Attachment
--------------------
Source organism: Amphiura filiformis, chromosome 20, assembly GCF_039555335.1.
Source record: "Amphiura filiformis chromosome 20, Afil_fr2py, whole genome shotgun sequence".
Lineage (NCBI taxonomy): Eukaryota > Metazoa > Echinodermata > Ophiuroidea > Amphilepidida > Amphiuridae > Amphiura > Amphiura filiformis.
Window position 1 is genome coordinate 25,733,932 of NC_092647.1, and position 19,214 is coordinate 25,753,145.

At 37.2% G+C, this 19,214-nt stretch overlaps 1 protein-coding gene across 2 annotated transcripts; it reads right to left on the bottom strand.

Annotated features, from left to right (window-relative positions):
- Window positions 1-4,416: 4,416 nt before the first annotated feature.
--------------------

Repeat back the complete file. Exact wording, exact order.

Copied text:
Source organism: Amphiura filiformis, chromosome 20, assembly GCF_039555335.1.
Source record: "Amphiura filiformis chromosome 20, Afil_fr2py, whole genome shotgun sequence".
Lineage (NCBI taxonomy): Eukaryota > Metazoa > Echinodermata > Ophiuroidea > Amphilepidida > Amphiuridae > Amphiura > Amphiura filiformis.
Window position 1 is genome coordinate 25,733,932 of NC_092647.1, and position 19,214 is coordinate 25,753,145.

At 37.2% G+C, this 19,214-nt stretch overlaps 1 protein-coding gene across 2 annotated transcripts; it reads right to left on the bottom strand.

Annotated features, from left to right (window-relative positions):
- Window positions 1-4,416: 4,416 nt before the first annotated feature.